John Kerry says Carnival shouldn't allow Cuba to dictate who travels on its cruises
Carnival says Cuba does not allow Cuban-born citizens to travel to island by sea
MIAMI – Secretary of State John Kerry spoke to Local 10 News senior political reporter Michael Putney on Thursday, expressing his concern over Carnival Cruise Line's announcement that Cuban-born Americans will not be allowed on its Fathom cruises to the island.
"This great glorious fight against the United States is over. We're ready to normalize," he said.
Carnival has said that the company understands the concerns and believes that everyone should be able to travel to Cuba by ship, but said that its hands are tied by the Cuban government, which allows Cubans to travel to the island only by air, not sea.
Kerry told Putney that while he admires the Arison family, which owns Carnival, and their great work for the community, they should reconsider allowing the Cuban government to dictate who goes on their cruises.
"I would counsel them that they need to be sensitive to the fact of discrimination and they should not embrace a policy that is Cuban, which winds up discriminating against Americans," Kerry said.
Putney also asked Kerry about the alarming crackdown on Cuban dissidents and human rights abuses on the island.
"I don't like it. I’m not condoning it," Kerry said. "I don't suggest that we want short-term contentions, but the point is that it proves that the system is in a sort of elastic stage where people are pulling and then it pulls back a bit, and then they pull some more. That's part of the change."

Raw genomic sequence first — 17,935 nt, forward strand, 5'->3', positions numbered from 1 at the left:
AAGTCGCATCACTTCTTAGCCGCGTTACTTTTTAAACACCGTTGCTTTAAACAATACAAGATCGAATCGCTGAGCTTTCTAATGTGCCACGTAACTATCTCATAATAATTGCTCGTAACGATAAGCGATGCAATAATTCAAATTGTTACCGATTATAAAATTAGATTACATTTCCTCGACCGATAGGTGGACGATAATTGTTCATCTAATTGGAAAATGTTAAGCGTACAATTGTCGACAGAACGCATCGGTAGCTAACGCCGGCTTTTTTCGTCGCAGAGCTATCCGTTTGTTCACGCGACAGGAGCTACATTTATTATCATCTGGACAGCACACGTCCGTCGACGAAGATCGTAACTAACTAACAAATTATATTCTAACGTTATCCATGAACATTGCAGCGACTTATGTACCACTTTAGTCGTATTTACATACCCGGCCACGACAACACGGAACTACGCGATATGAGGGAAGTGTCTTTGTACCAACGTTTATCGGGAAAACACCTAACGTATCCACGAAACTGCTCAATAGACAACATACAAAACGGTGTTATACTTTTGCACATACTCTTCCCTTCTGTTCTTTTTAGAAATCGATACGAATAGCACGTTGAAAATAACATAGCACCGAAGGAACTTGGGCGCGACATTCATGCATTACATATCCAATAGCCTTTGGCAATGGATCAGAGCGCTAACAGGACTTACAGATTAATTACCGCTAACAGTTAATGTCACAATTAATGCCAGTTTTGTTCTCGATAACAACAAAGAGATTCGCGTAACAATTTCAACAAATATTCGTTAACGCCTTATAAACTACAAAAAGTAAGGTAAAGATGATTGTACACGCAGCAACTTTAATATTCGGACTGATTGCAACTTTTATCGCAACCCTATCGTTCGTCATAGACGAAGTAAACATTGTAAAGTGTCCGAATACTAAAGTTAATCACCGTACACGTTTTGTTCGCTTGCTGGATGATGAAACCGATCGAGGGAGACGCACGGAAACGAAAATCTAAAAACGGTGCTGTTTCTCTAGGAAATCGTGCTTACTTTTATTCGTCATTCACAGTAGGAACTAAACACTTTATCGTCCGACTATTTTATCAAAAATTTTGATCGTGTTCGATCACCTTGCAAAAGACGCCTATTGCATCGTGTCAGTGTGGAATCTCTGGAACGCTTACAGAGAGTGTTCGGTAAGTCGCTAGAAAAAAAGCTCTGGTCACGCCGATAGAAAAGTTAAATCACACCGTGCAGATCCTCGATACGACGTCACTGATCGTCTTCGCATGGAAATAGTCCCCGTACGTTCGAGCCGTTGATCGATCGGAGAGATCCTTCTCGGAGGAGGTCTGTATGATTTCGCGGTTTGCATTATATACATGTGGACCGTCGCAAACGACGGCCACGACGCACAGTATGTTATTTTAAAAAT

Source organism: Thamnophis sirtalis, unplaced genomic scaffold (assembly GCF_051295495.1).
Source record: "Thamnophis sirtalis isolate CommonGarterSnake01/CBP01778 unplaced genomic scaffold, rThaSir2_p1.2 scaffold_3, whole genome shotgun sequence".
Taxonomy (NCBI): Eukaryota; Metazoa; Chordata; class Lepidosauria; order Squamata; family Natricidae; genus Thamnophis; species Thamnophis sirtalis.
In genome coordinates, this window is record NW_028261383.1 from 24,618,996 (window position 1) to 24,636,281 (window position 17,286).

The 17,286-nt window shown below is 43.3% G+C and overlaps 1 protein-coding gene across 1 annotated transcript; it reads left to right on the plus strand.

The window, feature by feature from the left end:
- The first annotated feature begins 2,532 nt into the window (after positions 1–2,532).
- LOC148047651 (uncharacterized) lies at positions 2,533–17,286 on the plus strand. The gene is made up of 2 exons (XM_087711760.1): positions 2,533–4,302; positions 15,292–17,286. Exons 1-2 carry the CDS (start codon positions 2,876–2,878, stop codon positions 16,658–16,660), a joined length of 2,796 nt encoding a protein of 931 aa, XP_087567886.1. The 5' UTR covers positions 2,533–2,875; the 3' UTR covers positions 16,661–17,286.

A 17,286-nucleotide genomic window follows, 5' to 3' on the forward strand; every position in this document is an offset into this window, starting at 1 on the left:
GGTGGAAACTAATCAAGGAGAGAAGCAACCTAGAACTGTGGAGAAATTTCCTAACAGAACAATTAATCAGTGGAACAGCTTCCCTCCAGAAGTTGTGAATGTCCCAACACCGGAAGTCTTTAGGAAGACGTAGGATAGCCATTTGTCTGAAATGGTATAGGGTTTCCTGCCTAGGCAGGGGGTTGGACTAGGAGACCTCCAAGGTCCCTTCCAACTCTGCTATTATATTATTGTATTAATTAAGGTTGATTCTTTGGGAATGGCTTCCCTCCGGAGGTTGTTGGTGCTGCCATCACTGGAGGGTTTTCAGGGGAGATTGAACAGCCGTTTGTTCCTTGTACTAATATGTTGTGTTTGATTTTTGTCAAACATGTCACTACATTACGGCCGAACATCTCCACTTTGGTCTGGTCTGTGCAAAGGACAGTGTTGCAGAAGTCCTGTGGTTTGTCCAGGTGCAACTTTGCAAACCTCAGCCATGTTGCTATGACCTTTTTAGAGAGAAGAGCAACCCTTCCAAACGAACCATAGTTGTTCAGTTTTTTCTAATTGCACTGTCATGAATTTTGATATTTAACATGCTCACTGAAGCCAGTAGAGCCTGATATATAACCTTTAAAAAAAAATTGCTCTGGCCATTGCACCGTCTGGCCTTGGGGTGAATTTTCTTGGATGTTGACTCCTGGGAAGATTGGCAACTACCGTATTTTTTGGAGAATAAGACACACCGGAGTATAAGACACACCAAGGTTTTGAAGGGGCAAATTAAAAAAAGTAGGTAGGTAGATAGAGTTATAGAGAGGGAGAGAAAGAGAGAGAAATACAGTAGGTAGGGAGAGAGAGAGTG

Miami-Dade County Mayor Carlos Gimenez also spoke against the cruise line's decision on Wednesday, saying that the company might be violating local discrimination laws.
"My kids, my grandchildren -- they can all get on the cruise ship, but my wife and I can't, just simply because we were born in Cuba," Gimenez said.
A lawsuit was filed this week on behalf of two Cuban-born citizens, claiming that the cruise line is discriminating against Americans who were born on the island.
"I was born in Cuba, and haven't been back in 58 years," Francisco Marty said in a statement. "I'm a Carnival Platinum Club member and unable to fly for health reasons. I wanted to go back to see my native country and share its culture with a surprise trip with my children, but Carnival will not allow my Cuban-born daughter and me to go on its ship."
Carnival said it has asked the communist country to change its policy.
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